You may not be the soccer mom you thought you’d be or the dancer mom, surrounded by tutus and hair ribbons. Instead of baseball games and swim practices, you may find your weeks filled with appointments, appointments with the occupational therapist, the chiropractor, the homeopath, the holistic practitioner, the medical doctor, the list goes on.
Instead of trophies and plaques, you may find yourself celebrating ordinary milestones and just getting through the day without a meltdown. You may find contentment in a peaceful moment that comes when your child wraps his arms around your neck and says, “I love you.” You may find your smiles in the smallest of victories that many would not even notice.
Your days may, in many ways, be simpler. Your focus will be different. But you need to know that that’s okay, too. At the end of the day, it’s the relationships with those we love that truly matter. Spending your days with those you love is always a gift in and of itself.
Learn to see the beauty in what is, and embrace the celebrations that come–no matter what they look like on the outside.
You need to know that it’s okay to pave your own path.
As you navigate the rough waters of the special needs voyage, you will find yourself bombarded with opinions and thoughts from those who have no earthly idea what you are going through. Some will tell you to just “drug her,” and others will tell you that you’re probably not disciplining him enough. Some will think that if you were only more consistent, things would change, and others may judge you for hovering too much. The sad thing is, pretty soon, you may start to judge and second-guess yourself, too.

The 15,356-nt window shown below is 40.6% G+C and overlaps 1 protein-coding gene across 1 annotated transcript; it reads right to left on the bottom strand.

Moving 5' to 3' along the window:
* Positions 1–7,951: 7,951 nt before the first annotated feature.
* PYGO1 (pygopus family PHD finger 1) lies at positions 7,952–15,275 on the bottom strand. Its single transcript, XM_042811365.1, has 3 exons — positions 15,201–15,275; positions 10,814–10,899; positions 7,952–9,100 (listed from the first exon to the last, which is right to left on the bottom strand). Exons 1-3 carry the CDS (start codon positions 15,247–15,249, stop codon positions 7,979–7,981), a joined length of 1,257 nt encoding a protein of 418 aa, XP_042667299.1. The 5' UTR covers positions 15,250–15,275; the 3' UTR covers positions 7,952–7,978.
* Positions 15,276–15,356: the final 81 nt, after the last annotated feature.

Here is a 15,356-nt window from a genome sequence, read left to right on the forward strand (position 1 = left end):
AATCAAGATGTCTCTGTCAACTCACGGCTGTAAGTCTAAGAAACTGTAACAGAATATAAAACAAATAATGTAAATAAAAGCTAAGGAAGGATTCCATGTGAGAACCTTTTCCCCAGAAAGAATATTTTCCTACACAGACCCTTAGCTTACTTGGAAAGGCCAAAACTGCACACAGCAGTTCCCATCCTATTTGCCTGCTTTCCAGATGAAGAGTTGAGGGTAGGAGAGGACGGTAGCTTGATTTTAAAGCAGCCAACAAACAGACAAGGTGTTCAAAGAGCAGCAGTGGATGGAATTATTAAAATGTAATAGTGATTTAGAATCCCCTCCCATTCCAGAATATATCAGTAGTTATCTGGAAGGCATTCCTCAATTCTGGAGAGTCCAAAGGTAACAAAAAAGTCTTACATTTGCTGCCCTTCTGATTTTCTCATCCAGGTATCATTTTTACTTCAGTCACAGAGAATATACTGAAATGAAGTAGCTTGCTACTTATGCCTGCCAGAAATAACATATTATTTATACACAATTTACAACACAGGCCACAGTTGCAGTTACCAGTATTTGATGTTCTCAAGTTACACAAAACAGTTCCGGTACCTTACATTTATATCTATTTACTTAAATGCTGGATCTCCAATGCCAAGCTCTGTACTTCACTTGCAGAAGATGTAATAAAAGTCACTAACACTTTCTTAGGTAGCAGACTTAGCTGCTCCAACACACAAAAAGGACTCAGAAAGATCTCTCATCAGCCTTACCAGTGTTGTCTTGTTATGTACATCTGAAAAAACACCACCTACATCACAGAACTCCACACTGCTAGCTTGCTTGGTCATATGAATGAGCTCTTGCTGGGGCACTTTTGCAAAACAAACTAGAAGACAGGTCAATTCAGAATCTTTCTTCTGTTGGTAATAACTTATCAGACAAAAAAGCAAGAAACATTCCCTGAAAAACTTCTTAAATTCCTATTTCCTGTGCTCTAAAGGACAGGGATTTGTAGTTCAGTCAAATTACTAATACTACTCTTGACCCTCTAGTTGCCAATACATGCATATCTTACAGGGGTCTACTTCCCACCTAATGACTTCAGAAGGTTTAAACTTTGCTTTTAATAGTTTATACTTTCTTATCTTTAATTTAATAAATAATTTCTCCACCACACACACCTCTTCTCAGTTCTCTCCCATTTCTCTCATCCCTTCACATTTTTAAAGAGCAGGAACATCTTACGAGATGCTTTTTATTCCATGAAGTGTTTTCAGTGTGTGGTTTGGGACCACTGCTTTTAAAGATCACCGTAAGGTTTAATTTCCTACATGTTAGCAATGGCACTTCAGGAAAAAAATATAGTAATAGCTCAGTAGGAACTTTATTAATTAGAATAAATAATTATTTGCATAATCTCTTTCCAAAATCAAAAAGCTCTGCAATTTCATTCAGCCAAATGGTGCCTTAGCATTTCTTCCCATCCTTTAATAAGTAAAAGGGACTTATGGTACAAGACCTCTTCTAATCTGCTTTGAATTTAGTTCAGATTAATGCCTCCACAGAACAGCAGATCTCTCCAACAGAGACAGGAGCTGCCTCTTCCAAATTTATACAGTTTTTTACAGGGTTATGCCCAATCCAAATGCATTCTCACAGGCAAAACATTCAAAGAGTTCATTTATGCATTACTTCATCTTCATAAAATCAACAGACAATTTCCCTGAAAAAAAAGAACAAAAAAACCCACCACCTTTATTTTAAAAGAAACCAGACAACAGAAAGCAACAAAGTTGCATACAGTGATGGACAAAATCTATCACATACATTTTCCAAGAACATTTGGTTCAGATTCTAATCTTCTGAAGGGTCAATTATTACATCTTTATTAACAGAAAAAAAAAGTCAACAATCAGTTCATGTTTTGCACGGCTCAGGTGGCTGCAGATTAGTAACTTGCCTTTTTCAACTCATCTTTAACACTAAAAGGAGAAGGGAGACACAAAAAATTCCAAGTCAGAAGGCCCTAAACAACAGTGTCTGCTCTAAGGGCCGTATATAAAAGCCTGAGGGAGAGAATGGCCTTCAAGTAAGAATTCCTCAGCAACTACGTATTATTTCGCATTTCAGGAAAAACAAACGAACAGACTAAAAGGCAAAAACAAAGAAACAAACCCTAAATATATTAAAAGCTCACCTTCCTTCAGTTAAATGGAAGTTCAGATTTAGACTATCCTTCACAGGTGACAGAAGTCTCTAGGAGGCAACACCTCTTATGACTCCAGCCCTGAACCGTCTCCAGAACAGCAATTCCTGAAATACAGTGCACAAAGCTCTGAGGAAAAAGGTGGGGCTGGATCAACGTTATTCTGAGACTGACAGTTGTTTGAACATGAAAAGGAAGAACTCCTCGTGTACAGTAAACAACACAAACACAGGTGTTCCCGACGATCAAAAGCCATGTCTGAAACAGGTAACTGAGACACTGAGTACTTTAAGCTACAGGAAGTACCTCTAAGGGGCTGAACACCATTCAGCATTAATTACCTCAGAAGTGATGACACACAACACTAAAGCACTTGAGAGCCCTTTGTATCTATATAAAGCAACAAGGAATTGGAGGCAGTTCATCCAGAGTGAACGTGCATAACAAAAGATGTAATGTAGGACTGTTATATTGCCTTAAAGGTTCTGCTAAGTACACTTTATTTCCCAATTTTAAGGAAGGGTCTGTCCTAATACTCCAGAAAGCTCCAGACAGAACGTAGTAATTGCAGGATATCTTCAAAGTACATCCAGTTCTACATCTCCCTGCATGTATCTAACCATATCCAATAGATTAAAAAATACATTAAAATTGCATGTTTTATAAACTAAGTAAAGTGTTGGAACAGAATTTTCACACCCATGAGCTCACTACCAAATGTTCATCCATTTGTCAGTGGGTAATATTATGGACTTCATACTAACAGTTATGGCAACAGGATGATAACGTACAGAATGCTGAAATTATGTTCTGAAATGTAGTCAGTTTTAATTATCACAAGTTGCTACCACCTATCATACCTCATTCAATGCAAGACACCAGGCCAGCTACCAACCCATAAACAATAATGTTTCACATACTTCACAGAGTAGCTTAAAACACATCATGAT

Letting someone else steer your ship will never get you where you need to be. Only you know what you go through each and every day. Only you know your child in a way that no one else can understand. I urge you to pray for wisdom and keep your eyes on God. The winds will blow from every direction, but the peace will come from knowing that God will see you through somehow, some way.
Embrace your purpose and your story and stand strong in faith.
You need to know that it’s okay to take a break.
Sometimes it’s hard to step away; it’s hard to ask for help. Maybe you feel like no one else can handle her the way you can; maybe you’re afraid to burden someone else and are worried that you won’t be able to repay the favor.
But Mama, you need a break, too. It’s okay to ask for help. It’s okay to step away for a bit to recharge.
Take a minute for prayer, some time for a quick walk, or a talk with a friend. Spend time in the Word; find joy in the midst of your circumstances. Explore that which is noble and good and lovely and energize your soul with truth. Your joy and love for life will be one of the greatest gifts you can ever give your child.
You need to know that it’s going to be okay.
Mama, I know you how very much you worry. You worry about what the future holds; you worry about things not getting better. You worry about finding the right therapist or the right supplement or the just-right protocol that will make everything better. You just want more than anything for things to be okay.
But, Mama, they are okay–just the way they are. It might be hard. It might be tough. It may be unlike anything you could have ever imagined, but it’s okay.
The Bible tells us not to worry about tomorrow, for in so doing, we give up a tiny bit of our present; we steal from today. Sadly, some give up far more in their fears and anxieties. We need to hold on to faith in those moments and trust that God is truly in control.
It’s going to be okay, Mama. It is okay.
And when you know this, when you truly hold on to this hope and give yourself the special things you need: the love, the compassion, the understanding and forgiveness, you will then be able to give them to your child as well.
And he will know that it’s okay, too.
Standing with You,